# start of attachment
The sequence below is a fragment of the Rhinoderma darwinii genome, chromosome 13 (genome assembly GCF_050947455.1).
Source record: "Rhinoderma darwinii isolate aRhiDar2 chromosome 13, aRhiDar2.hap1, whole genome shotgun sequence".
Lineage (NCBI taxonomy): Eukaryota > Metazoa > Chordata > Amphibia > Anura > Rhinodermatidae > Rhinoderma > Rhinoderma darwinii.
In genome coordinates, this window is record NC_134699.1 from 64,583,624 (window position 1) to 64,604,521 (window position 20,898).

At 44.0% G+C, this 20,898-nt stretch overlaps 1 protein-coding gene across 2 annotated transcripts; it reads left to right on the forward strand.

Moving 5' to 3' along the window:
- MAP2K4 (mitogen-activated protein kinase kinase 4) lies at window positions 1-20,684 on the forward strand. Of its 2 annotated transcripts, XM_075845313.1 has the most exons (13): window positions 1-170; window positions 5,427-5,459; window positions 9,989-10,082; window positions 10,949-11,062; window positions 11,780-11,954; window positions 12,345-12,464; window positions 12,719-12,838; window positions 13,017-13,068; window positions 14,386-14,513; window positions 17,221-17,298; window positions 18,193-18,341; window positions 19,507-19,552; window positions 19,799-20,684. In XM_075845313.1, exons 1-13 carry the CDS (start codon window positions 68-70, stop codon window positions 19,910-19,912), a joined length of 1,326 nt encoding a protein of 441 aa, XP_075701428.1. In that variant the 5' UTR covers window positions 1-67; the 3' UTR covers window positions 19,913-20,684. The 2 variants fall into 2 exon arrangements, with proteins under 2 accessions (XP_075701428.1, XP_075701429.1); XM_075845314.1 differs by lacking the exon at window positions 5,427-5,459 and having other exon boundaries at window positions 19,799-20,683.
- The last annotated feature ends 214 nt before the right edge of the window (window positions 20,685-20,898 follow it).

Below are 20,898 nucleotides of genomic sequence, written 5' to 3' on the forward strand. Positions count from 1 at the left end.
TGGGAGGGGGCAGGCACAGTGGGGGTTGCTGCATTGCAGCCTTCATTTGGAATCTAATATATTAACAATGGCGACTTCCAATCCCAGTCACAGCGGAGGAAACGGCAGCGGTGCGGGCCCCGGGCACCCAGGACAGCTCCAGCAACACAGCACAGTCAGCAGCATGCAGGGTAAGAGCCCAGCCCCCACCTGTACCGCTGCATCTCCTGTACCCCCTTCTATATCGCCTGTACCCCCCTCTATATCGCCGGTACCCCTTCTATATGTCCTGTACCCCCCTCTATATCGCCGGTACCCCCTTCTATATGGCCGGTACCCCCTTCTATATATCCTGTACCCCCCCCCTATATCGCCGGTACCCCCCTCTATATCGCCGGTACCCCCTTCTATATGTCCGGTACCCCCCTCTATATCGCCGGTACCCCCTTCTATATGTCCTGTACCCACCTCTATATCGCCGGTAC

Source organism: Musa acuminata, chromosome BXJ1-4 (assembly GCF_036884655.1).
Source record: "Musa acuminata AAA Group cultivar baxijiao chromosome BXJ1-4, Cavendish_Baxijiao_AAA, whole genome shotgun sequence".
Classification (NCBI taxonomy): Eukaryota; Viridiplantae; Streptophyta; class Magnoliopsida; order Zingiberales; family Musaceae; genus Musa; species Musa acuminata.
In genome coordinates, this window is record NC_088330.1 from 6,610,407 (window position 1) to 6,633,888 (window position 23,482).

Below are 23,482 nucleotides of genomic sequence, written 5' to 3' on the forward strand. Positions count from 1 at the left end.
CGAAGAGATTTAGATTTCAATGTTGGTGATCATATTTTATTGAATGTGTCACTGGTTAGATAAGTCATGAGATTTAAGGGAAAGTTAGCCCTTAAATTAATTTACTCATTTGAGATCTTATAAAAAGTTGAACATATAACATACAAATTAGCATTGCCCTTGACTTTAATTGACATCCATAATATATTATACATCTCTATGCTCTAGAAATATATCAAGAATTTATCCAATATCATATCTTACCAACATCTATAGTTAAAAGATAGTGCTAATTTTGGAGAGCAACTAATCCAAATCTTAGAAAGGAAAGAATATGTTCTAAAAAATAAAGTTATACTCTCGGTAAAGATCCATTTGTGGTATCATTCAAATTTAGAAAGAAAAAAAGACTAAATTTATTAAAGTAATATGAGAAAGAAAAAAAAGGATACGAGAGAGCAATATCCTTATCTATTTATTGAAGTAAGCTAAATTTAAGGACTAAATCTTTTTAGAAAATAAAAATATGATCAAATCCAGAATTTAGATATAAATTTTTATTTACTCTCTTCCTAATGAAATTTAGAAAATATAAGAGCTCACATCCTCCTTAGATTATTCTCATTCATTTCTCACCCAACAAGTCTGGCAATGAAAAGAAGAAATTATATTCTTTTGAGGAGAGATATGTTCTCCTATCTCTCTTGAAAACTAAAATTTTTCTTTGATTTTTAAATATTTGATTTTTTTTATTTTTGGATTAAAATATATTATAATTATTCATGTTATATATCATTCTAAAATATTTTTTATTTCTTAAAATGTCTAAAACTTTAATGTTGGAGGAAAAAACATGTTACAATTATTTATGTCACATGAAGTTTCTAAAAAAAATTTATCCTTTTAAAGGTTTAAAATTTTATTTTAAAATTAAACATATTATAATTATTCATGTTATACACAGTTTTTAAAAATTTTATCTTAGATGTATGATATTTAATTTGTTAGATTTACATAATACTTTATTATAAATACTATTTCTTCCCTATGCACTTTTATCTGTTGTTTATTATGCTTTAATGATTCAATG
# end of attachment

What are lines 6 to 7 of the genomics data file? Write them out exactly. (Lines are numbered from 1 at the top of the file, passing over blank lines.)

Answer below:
Moving 5' to 3' along the window:
- MAP2K4 (mitogen-activated protein kinase kinase 4) lies at window positions 1-20,684 on the forward strand. Of its 2 annotated transcripts, XM_075845313.1 has the most exons (13): window positions 1-170; window positions 5,427-5,459; window positions 9,989-10,082; window positions 10,949-11,062; window positions 11,780-11,954; window positions 12,345-12,464; window positions 12,719-12,838; window positions 13,017-13,068; window positions 14,386-14,513; window positions 17,221-17,298; window positions 18,193-18,341; window positions 19,507-19,552; window positions 19,799-20,684. In XM_075845313.1, exons 1-13 carry the CDS (start codon window positions 68-70, stop codon window positions 19,910-19,912), a joined length of 1,326 nt encoding a protein of 441 aa, XP_075701428.1. In that variant the 5' UTR covers window positions 1-67; the 3' UTR covers window positions 19,913-20,684. The 2 variants fall into 2 exon arrangements, with proteins under 2 accessions (XP_075701428.1, XP_075701429.1); XM_075845314.1 differs by lacking the exon at window positions 5,427-5,459 and having other exon boundaries at window positions 19,799-20,683.